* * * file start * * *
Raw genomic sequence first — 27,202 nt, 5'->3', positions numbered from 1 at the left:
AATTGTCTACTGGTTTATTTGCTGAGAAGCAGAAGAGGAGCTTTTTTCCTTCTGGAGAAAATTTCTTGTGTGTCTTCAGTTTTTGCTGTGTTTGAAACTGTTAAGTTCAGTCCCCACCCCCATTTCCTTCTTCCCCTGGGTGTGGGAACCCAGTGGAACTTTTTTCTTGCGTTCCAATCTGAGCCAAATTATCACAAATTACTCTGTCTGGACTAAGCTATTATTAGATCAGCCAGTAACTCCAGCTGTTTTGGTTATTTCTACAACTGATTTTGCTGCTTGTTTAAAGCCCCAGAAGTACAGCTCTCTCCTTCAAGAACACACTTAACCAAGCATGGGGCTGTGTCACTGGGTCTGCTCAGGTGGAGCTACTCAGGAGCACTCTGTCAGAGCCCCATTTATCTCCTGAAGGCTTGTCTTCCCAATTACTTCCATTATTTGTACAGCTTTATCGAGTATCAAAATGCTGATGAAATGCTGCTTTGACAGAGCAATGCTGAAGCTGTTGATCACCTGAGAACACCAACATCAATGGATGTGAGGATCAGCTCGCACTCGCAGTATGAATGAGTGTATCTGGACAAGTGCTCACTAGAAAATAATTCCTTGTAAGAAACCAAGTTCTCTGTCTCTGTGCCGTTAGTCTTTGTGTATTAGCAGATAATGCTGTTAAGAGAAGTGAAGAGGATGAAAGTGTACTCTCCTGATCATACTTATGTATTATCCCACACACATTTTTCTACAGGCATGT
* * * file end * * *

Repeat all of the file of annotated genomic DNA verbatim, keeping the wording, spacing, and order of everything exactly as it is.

Raw genomic sequence first — 27,202 nt, 5'->3', positions numbered from 1 at the left:
AATTGTCTACTGGTTTATTTGCTGAGAAGCAGAAGAGGAGCTTTTTTCCTTCTGGAGAAAATTTCTTGTGTGTCTTCAGTTTTTGCTGTGTTTGAAACTGTTAAGTTCAGTCCCCACCCCCATTTCCTTCTTCCCCTGGGTGTGGGAACCCAGTGGAACTTTTTTCTTGCGTTCCAATCTGAGCCAAATTATCACAAATTACTCTGTCTGGACTAAGCTATTATTAGATCAGCCAGTAACTCCAGCTGTTTTGGTTATTTCTACAACTGATTTTGCTGCTTGTTTAAAGCCCCAGAAGTACAGCTCTCTCCTTCAAGAACACACTTAACCAAGCATGGGGCTGTGTCACTGGGTCTGCTCAGGTGGAGCTACTCAGGAGCACTCTGTCAGAGCCCCATTTATCTCCTGAAGGCTTGTCTTCCCAATTACTTCCATTATTTGTACAGCTTTATCGAGTATCAAAATGCTGATGAAATGCTGCTTTGACAGAGCAATGCTGAAGCTGTTGATCACCTGAGAACACCAACATCAATGGATGTGAGGATCAGCTCGCACTCGCAGTATGAATGAGTGTATCTGGACAAGTGCTCACTAGAAAATAATTCCTTGTAAGAAACCAAGTTCTCTGTCTCTGTGCCGTTAGTCTTTGTGTATTAGCAGATAATGCTGTTAAGAGAAGTGAAGAGGATGAAAGTGTACTCTCCTGATCATACTTATGTATTATCCCACACACATTTTTCTACAGGCATGT